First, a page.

If history tells us anything, it shows us 2 paths which have not led to a settlement of this long conflict. The first path, was taken by President Clinton which was to wait to the end of his presidency than the throw his whole weight behind the peace process. He was a lame duck and because of that could not get an agreement. Then there is the President Bush way — ignore the problem and hope it will go away. This didn’t work either. Barack Obama and Hillary Clinton must choose a different path. It is time for Hillary Clinton to be great.

Samantha Power should be considered for post

In a particularly pointless article, the Washington Post notes that Samantha Power “is listed on Obama’s transition website as part of the team reviewing national security agencies.” Really? Samantha Power is an especially gifted woman. As a journalist and war correspondent she covered wars in the former Yugoslavia and has reported from Sudan, East Timor, Rwanda and Zimbabwe. She is the Anna Lindh Professor of Practice of Global Leadership and Public Policy at Harvard’s Kennedy School of Government. I had the pleasure of listening to Professor Power speak at Netroots Nation this summer. She thoughtfully discussed how we needed to get out of Iraq while we try to ameliorate any human rights issues. In spite of pushback from the audience, she held her ground and clearly stated her opposition, policy which we should have. We need to get out of Iraq as expeditiously as possible while protecting the citizen population. This is a no-brainer.
In the age of forgiving Joe Lieberman for his multiple sins and inviting Hillary Clinton, former blood thirsty rival, to run the State Department, it seems only fitting that Professor Samantha Power is in the mix. Back in March she described Senator Clinton as a “monster” and “the amount of deceit that she has put forward is really unattractive.” When you compare this to what Joe Lieberman said about President-elect Barack Obama, what she said is meaningless. Besides that, she was 100% accurate.
Barack Obama appears to be seeking the best and the brightest. This means that in any discussion about the State Department and foreign policy should include a possible post for Samantha Power. She is one of the best of brightest progressives Americans. Winning a Pulitzer Prize for her book entitled A Problem from Hell: America and the Age of Genocide doesn’t hurt.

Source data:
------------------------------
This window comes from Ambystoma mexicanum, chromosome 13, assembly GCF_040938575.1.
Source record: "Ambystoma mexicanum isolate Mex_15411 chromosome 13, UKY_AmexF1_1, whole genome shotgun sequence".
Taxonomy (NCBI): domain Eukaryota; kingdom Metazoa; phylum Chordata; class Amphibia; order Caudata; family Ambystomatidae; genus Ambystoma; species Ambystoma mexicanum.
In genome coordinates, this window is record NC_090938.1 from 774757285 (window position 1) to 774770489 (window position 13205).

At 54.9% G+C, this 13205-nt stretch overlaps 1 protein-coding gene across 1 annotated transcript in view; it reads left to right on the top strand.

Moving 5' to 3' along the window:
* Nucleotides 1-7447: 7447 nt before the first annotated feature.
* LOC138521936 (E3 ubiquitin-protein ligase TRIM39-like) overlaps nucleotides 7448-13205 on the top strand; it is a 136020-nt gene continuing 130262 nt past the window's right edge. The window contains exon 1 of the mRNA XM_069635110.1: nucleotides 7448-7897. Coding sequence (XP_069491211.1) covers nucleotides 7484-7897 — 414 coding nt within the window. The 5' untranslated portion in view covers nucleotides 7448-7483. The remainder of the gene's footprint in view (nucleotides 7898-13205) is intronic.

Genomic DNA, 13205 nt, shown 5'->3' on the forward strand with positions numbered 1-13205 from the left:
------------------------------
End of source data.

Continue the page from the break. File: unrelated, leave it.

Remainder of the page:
News round up

Monday evening news Roundup

  • For the second straight day, let’s start overseas. North Korea is miffed that the United States has not lived up to their obligations in the nuclear nonproliferation Treaty, according to North Korea. It appears that they are beginning to start up their nuclear reactor, again.
  • Record jump in oil prices today as if we don’t have enough to worry about.
  • Wall Street seems to be having a difficult time figuring out what Congress is doing, just as I am. The Dow lost 372 points today.
  • An Iraqi top official testified in front of the Senate today. The former chief inspector of Iraq’s Commission on Public Integrity told US senators that approximately $9 billion of American reconstruction money had been lost, stolen or misused. $9 billion. That’s one third of a Bear Stearns bail out.
  • The New York Times had a large article on Senator John McCain’s campaign manager, Rick Davis. McCain with Freddie and Fannie lobby group Rick Davis received approximately $30,000 per month for five years as a president of an advocacy group for Fannie Mae and Freddie Mac. Senator McCain has been hammering Barack Obama on his ties with these loan agencies. The McCain campaign cried foul. They began whining that the New York Times is partial to Barack Obama. Then again, they’ve been whining on a variety of subjects recently. They just aren’t being treated fairly. The New York Times responded with an official statement.
  • Details of the $700 billion loan bailout are slowly emerging. Questions about McCain and his economic decisions are bubbling to the surface. Did he almost bankrupt Arizona with his electric cars? BTW, as long as, we are talking about this bailout, we know that President Bush loves corporate insiders. Well, where did Secretary of the Treasury Henry Paulson come from? Goldman Sachs. He was the former chairman who received $38 million as chairman in 2005. Sweet package. He has surrounded himself with Goldman Sachs ex-employees. Who stands to gain from this corporate bailout? Not Goldman Sachs. Never.
  • The final game of the regular season has been played in Yankee Stadium. I’m not a New York Yankees fan. On the other hand, I do appreciate the history and the significance of Yankee Stadium. The House that Ruth built will be torn down. If it wasn’t so big, it should be made into a museum. The new Yankee Stadium was built across the street and will be ready for the New York Yankee home opener in April of 2009.
  • Congratulations to Stephen Colbert and Jon Stewart!!!

It Was 3 A.M., And We Were Asleep

The Politico rightly called the outbreak of war between Russia and Georgia a real “3 A.M.” moment for Obama and McCain. In the case of McCain, it proved him to be reckless and rash, simplistic and belligerent — “much worse” than Bush, declared Talking Points Memo.
This is no surprise to me. His deep neocon sensibilities are why three years ago I called McCain “the most dangerous man in America.”
But it was also a “3 A.M.” moment for the broader liberal movement. And I am sad to say that we failed.
Despite the shattered credibility of the neocon community, in this crisis neocons have still proved able to pounce in a foreign policy crisis, frame a situation in the crudest of terms, shape media coverage and misinform the public: Georgia, the pro-Western (our team!) defender of freedom and “territorial integrity,” Russia, the “dictatorial and aggressive and fanatical” imperialist power (not our team!).